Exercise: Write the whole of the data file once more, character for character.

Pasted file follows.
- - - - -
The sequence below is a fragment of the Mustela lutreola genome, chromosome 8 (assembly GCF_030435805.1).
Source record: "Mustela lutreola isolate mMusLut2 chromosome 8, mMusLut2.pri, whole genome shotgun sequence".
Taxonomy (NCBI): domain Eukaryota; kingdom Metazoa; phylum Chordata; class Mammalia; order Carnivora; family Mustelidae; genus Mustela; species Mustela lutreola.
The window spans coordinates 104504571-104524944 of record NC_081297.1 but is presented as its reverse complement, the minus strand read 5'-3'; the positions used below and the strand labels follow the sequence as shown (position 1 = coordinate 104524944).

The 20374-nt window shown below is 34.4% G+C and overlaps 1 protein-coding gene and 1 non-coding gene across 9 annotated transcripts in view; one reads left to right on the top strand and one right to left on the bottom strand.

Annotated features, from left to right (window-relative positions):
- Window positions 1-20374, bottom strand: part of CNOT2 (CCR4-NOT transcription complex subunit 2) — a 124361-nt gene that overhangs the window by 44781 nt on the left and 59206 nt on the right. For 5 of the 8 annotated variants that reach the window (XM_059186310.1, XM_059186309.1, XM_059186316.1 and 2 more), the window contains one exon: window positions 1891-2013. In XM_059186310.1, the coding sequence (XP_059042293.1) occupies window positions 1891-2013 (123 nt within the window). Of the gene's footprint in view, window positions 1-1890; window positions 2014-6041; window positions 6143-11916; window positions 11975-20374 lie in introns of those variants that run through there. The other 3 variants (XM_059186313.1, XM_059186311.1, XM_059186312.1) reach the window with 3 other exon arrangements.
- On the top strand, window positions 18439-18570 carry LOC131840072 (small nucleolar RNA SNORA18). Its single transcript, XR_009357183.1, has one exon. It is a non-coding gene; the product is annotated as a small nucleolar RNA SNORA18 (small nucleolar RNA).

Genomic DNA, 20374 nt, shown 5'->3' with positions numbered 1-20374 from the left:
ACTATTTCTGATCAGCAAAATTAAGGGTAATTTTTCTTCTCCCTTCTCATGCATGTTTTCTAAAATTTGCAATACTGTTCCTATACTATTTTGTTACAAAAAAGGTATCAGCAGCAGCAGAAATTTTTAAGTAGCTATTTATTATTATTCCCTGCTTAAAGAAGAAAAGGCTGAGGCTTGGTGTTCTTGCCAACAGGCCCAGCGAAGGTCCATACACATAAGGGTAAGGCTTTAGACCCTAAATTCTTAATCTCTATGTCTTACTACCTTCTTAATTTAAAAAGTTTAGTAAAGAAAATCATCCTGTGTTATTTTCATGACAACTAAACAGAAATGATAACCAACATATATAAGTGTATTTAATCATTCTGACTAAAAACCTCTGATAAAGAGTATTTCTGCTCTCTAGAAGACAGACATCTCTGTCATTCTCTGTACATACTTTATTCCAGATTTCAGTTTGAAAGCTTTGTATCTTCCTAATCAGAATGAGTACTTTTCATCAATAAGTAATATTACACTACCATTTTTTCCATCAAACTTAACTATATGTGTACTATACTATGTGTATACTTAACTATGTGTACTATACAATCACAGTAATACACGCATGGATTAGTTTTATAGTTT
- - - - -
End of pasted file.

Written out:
The sequence below is a fragment of the Mustela lutreola genome, chromosome 8 (assembly GCF_030435805.1).
Source record: "Mustela lutreola isolate mMusLut2 chromosome 8, mMusLut2.pri, whole genome shotgun sequence".
Taxonomy (NCBI): domain Eukaryota; kingdom Metazoa; phylum Chordata; class Mammalia; order Carnivora; family Mustelidae; genus Mustela; species Mustela lutreola.
The window spans coordinates 104504571-104524944 of record NC_081297.1 but is presented as its reverse complement, the minus strand read 5'-3'; the positions used below and the strand labels follow the sequence as shown (position 1 = coordinate 104524944).

The 20374-nt window shown below is 34.4% G+C and overlaps 1 protein-coding gene and 1 non-coding gene across 9 annotated transcripts in view; one reads left to right on the top strand and one right to left on the bottom strand.

Annotated features, from left to right (window-relative positions):
- Window positions 1-20374, bottom strand: part of CNOT2 (CCR4-NOT transcription complex subunit 2) — a 124361-nt gene that overhangs the window by 44781 nt on the left and 59206 nt on the right. For 5 of the 8 annotated variants that reach the window (XM_059186310.1, XM_059186309.1, XM_059186316.1 and 2 more), the window contains one exon: window positions 1891-2013. In XM_059186310.1, the coding sequence (XP_059042293.1) occupies window positions 1891-2013 (123 nt within the window). Of the gene's footprint in view, window positions 1-1890; window positions 2014-6041; window positions 6143-11916; window positions 11975-20374 lie in introns of those variants that run through there. The other 3 variants (XM_059186313.1, XM_059186311.1, XM_059186312.1) reach the window with 3 other exon arrangements.
- On the top strand, window positions 18439-18570 carry LOC131840072 (small nucleolar RNA SNORA18). Its single transcript, XR_009357183.1, has one exon. It is a non-coding gene; the product is annotated as a small nucleolar RNA SNORA18 (small nucleolar RNA).

Genomic DNA, 20374 nt, shown 5'->3' with positions numbered 1-20374 from the left:
ACTATTTCTGATCAGCAAAATTAAGGGTAATTTTTCTTCTCCCTTCTCATGCATGTTTTCTAAAATTTGCAATACTGTTCCTATACTATTTTGTTACAAAAAAGGTATCAGCAGCAGCAGAAATTTTTAAGTAGCTATTTATTATTATTCCCTGCTTAAAGAAGAAAAGGCTGAGGCTTGGTGTTCTTGCCAACAGGCCCAGCGAAGGTCCATACACATAAGGGTAAGGCTTTAGACCCTAAATTCTTAATCTCTATGTCTTACTACCTTCTTAATTTAAAAAGTTTAGTAAAGAAAATCATCCTGTGTTATTTTCATGACAACTAAACAGAAATGATAACCAACATATATAAGTGTATTTAATCATTCTGACTAAAAACCTCTGATAAAGAGTATTTCTGCTCTCTAGAAGACAGACATCTCTGTCATTCTCTGTACATACTTTATTCCAGATTTCAGTTTGAAAGCTTTGTATCTTCCTAATCAGAATGAGTACTTTTCATCAATAAGTAATATTACACTACCATTTTTTCCATCAAACTTAACTATATGTGTACTATACTATGTGTATACTTAACTATGTGTACTATACAATCACAGTAATACACGCATGGATTAGTTTTATAGTTT